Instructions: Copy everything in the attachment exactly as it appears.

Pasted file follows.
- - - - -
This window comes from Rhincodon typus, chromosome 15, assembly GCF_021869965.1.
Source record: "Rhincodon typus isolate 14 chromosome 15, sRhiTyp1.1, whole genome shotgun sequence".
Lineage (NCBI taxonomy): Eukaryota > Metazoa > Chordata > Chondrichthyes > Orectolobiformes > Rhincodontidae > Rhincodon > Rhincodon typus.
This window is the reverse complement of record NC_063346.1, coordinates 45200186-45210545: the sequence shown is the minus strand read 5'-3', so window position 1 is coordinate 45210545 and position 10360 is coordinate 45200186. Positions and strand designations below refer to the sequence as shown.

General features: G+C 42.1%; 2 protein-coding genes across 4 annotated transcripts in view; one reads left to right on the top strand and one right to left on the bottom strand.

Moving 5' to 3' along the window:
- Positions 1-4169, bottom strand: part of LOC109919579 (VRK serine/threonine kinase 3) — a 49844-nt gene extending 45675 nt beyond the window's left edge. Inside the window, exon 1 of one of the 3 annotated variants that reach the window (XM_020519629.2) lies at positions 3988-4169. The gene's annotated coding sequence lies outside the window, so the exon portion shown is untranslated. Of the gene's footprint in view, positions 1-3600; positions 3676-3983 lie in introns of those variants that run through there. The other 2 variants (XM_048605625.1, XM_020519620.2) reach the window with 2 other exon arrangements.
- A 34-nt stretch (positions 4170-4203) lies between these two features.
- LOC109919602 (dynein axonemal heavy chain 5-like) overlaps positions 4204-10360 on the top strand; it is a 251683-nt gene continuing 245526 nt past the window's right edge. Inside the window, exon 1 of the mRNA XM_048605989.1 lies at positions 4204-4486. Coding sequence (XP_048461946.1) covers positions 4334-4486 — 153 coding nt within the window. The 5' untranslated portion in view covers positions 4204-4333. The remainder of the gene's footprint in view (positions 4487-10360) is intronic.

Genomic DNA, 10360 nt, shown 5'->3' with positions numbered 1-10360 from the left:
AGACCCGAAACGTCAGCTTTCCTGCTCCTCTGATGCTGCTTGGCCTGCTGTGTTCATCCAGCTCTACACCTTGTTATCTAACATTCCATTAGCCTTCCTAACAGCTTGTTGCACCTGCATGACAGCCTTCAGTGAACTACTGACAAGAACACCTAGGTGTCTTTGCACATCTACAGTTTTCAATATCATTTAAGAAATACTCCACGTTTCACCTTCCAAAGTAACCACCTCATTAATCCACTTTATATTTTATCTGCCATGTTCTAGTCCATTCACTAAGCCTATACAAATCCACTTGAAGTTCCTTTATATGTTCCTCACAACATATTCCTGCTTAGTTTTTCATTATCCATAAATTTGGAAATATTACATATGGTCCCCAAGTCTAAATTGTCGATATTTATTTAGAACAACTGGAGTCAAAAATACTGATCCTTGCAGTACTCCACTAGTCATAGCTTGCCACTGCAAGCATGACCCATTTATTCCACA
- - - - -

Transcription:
This window comes from Rhincodon typus, chromosome 15, assembly GCF_021869965.1.
Source record: "Rhincodon typus isolate 14 chromosome 15, sRhiTyp1.1, whole genome shotgun sequence".
Lineage (NCBI taxonomy): Eukaryota > Metazoa > Chordata > Chondrichthyes > Orectolobiformes > Rhincodontidae > Rhincodon > Rhincodon typus.
This window is the reverse complement of record NC_063346.1, coordinates 45200186-45210545: the sequence shown is the minus strand read 5'-3', so window position 1 is coordinate 45210545 and position 10360 is coordinate 45200186. Positions and strand designations below refer to the sequence as shown.

General features: G+C 42.1%; 2 protein-coding genes across 4 annotated transcripts in view; one reads left to right on the top strand and one right to left on the bottom strand.

Moving 5' to 3' along the window:
- Positions 1-4169, bottom strand: part of LOC109919579 (VRK serine/threonine kinase 3) — a 49844-nt gene extending 45675 nt beyond the window's left edge. Inside the window, exon 1 of one of the 3 annotated variants that reach the window (XM_020519629.2) lies at positions 3988-4169. The gene's annotated coding sequence lies outside the window, so the exon portion shown is untranslated. Of the gene's footprint in view, positions 1-3600; positions 3676-3983 lie in introns of those variants that run through there. The other 2 variants (XM_048605625.1, XM_020519620.2) reach the window with 2 other exon arrangements.
- A 34-nt stretch (positions 4170-4203) lies between these two features.
- LOC109919602 (dynein axonemal heavy chain 5-like) overlaps positions 4204-10360 on the top strand; it is a 251683-nt gene continuing 245526 nt past the window's right edge. Inside the window, exon 1 of the mRNA XM_048605989.1 lies at positions 4204-4486. Coding sequence (XP_048461946.1) covers positions 4334-4486 — 153 coding nt within the window. The 5' untranslated portion in view covers positions 4204-4333. The remainder of the gene's footprint in view (positions 4487-10360) is intronic.

Genomic DNA, 10360 nt, shown 5'->3' with positions numbered 1-10360 from the left:
AGACCCGAAACGTCAGCTTTCCTGCTCCTCTGATGCTGCTTGGCCTGCTGTGTTCATCCAGCTCTACACCTTGTTATCTAACATTCCATTAGCCTTCCTAACAGCTTGTTGCACCTGCATGACAGCCTTCAGTGAACTACTGACAAGAACACCTAGGTGTCTTTGCACATCTACAGTTTTCAATATCATTTAAGAAATACTCCACGTTTCACCTTCCAAAGTAACCACCTCATTAATCCACTTTATATTTTATCTGCCATGTTCTAGTCCATTCACTAAGCCTATACAAATCCACTTGAAGTTCCTTTATATGTTCCTCACAACATATTCCTGCTTAGTTTTTCATTATCCATAAATTTGGAAATATTACATATGGTCCCCAAGTCTAAATTGTCGATATTTATTTAGAACAACTGGAGTCAAAAATACTGATCCTTGCAGTACTCCACTAGTCATAGCTTGCCACTGCAAGCATGACCCATTTATTCCACA